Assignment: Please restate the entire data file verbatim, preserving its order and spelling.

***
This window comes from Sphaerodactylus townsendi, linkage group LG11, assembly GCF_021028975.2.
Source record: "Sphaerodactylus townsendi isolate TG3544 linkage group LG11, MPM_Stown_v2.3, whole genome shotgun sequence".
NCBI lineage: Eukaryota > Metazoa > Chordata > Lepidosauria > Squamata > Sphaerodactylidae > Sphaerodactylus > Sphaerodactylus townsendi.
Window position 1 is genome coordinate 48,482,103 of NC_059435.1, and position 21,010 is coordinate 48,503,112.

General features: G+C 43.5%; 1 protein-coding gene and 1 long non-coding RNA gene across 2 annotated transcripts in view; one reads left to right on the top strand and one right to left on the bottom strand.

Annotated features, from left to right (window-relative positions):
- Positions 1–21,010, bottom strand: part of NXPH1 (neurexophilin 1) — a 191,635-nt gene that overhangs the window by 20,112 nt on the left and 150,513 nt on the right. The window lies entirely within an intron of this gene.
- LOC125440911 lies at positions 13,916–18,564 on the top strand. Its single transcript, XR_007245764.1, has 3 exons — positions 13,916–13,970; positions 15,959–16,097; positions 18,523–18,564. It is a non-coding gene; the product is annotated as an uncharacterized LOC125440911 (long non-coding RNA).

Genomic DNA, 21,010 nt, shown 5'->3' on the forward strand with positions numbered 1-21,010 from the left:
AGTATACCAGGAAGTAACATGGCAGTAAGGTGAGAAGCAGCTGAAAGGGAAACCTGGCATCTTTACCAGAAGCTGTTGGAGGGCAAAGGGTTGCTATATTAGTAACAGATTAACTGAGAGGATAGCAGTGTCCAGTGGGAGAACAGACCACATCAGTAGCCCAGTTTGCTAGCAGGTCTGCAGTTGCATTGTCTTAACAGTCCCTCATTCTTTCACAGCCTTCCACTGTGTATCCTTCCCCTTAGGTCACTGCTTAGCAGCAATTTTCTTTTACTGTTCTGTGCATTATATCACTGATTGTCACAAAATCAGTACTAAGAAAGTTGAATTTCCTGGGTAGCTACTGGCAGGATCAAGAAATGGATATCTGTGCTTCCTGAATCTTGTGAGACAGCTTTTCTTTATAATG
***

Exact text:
This window comes from Sphaerodactylus townsendi, linkage group LG11, assembly GCF_021028975.2.
Source record: "Sphaerodactylus townsendi isolate TG3544 linkage group LG11, MPM_Stown_v2.3, whole genome shotgun sequence".
NCBI lineage: Eukaryota > Metazoa > Chordata > Lepidosauria > Squamata > Sphaerodactylidae > Sphaerodactylus > Sphaerodactylus townsendi.
Window position 1 is genome coordinate 48,482,103 of NC_059435.1, and position 21,010 is coordinate 48,503,112.

General features: G+C 43.5%; 1 protein-coding gene and 1 long non-coding RNA gene across 2 annotated transcripts in view; one reads left to right on the top strand and one right to left on the bottom strand.

Annotated features, from left to right (window-relative positions):
- Positions 1–21,010, bottom strand: part of NXPH1 (neurexophilin 1) — a 191,635-nt gene that overhangs the window by 20,112 nt on the left and 150,513 nt on the right. The window lies entirely within an intron of this gene.
- LOC125440911 lies at positions 13,916–18,564 on the top strand. Its single transcript, XR_007245764.1, has 3 exons — positions 13,916–13,970; positions 15,959–16,097; positions 18,523–18,564. It is a non-coding gene; the product is annotated as an uncharacterized LOC125440911 (long non-coding RNA).

Genomic DNA, 21,010 nt, shown 5'->3' on the forward strand with positions numbered 1-21,010 from the left:
AGTATACCAGGAAGTAACATGGCAGTAAGGTGAGAAGCAGCTGAAAGGGAAACCTGGCATCTTTACCAGAAGCTGTTGGAGGGCAAAGGGTTGCTATATTAGTAACAGATTAACTGAGAGGATAGCAGTGTCCAGTGGGAGAACAGACCACATCAGTAGCCCAGTTTGCTAGCAGGTCTGCAGTTGCATTGTCTTAACAGTCCCTCATTCTTTCACAGCCTTCCACTGTGTATCCTTCCCCTTAGGTCACTGCTTAGCAGCAATTTTCTTTTACTGTTCTGTGCATTATATCACTGATTGTCACAAAATCAGTACTAAGAAAGTTGAATTTCCTGGGTAGCTACTGGCAGGATCAAGAAATGGATATCTGTGCTTCCTGAATCTTGTGAGACAGCTTTTCTTTATAATG